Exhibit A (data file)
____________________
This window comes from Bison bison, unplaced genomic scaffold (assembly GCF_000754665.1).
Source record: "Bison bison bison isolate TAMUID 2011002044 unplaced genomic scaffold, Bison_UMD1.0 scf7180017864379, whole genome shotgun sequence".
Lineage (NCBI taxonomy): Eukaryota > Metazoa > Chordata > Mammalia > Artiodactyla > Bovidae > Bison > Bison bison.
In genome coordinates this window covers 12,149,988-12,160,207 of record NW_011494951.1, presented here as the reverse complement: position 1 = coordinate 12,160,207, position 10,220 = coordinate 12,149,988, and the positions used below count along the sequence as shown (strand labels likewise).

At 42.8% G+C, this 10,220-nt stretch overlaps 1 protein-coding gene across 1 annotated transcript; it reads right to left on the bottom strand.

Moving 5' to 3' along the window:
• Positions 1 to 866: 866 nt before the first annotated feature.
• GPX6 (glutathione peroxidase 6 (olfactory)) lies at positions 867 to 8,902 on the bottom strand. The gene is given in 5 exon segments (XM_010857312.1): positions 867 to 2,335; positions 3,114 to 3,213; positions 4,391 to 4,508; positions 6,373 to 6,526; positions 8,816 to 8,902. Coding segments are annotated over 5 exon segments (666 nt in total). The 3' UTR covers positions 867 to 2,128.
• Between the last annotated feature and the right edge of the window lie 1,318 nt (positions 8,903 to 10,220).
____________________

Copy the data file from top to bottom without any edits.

This window comes from Bison bison, unplaced genomic scaffold (assembly GCF_000754665.1).
Source record: "Bison bison bison isolate TAMUID 2011002044 unplaced genomic scaffold, Bison_UMD1.0 scf7180017864379, whole genome shotgun sequence".
Lineage (NCBI taxonomy): Eukaryota > Metazoa > Chordata > Mammalia > Artiodactyla > Bovidae > Bison > Bison bison.
In genome coordinates this window covers 12,149,988-12,160,207 of record NW_011494951.1, presented here as the reverse complement: position 1 = coordinate 12,160,207, position 10,220 = coordinate 12,149,988, and the positions used below count along the sequence as shown (strand labels likewise).

At 42.8% G+C, this 10,220-nt stretch overlaps 1 protein-coding gene across 1 annotated transcript; it reads right to left on the bottom strand.

Moving 5' to 3' along the window:
• Positions 1 to 866: 866 nt before the first annotated feature.
• GPX6 (glutathione peroxidase 6 (olfactory)) lies at positions 867 to 8,902 on the bottom strand. The gene is given in 5 exon segments (XM_010857312.1): positions 867 to 2,335; positions 3,114 to 3,213; positions 4,391 to 4,508; positions 6,373 to 6,526; positions 8,816 to 8,902. Coding segments are annotated over 5 exon segments (666 nt in total). The 3' UTR covers positions 867 to 2,128.
• Between the last annotated feature and the right edge of the window lie 1,318 nt (positions 8,903 to 10,220).